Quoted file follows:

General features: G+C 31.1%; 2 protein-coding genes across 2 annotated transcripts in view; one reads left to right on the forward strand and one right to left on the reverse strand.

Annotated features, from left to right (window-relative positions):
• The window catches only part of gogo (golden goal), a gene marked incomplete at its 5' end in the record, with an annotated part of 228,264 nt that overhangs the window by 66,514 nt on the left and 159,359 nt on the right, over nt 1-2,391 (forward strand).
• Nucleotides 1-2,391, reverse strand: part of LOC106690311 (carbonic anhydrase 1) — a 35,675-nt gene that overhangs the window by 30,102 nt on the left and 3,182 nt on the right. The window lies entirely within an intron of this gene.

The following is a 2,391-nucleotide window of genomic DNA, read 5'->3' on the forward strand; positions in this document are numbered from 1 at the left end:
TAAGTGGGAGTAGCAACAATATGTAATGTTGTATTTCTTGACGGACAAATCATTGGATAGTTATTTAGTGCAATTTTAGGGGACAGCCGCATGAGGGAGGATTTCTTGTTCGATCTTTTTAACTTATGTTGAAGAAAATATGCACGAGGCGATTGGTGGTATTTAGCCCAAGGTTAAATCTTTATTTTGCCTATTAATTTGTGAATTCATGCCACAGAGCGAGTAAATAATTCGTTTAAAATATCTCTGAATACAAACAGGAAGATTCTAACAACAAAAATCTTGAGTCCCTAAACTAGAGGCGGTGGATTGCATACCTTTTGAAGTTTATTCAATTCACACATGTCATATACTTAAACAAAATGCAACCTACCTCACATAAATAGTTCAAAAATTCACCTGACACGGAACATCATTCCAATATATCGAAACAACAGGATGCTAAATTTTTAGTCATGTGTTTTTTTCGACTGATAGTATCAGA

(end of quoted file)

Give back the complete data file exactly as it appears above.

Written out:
General features: G+C 31.1%; 2 protein-coding genes across 2 annotated transcripts in view; one reads left to right on the forward strand and one right to left on the reverse strand.

Annotated features, from left to right (window-relative positions):
• The window catches only part of gogo (golden goal), a gene marked incomplete at its 5' end in the record, with an annotated part of 228,264 nt that overhangs the window by 66,514 nt on the left and 159,359 nt on the right, over nt 1-2,391 (forward strand).
• Nucleotides 1-2,391, reverse strand: part of LOC106690311 (carbonic anhydrase 1) — a 35,675-nt gene that overhangs the window by 30,102 nt on the left and 3,182 nt on the right. The window lies entirely within an intron of this gene.

The following is a 2,391-nucleotide window of genomic DNA, read 5'->3' on the forward strand; positions in this document are numbered from 1 at the left end:
TAAGTGGGAGTAGCAACAATATGTAATGTTGTATTTCTTGACGGACAAATCATTGGATAGTTATTTAGTGCAATTTTAGGGGACAGCCGCATGAGGGAGGATTTCTTGTTCGATCTTTTTAACTTATGTTGAAGAAAATATGCACGAGGCGATTGGTGGTATTTAGCCCAAGGTTAAATCTTTATTTTGCCTATTAATTTGTGAATTCATGCCACAGAGCGAGTAAATAATTCGTTTAAAATATCTCTGAATACAAACAGGAAGATTCTAACAACAAAAATCTTGAGTCCCTAAACTAGAGGCGGTGGATTGCATACCTTTTGAAGTTTATTCAATTCACACATGTCATATACTTAAACAAAATGCAACCTACCTCACATAAATAGTTCAAAAATTCACCTGACACGGAACATCATTCCAATATATCGAAACAACAGGATGCTAAATTTTTAGTCATGTGTTTTTTTCGACTGATAGTATCAGA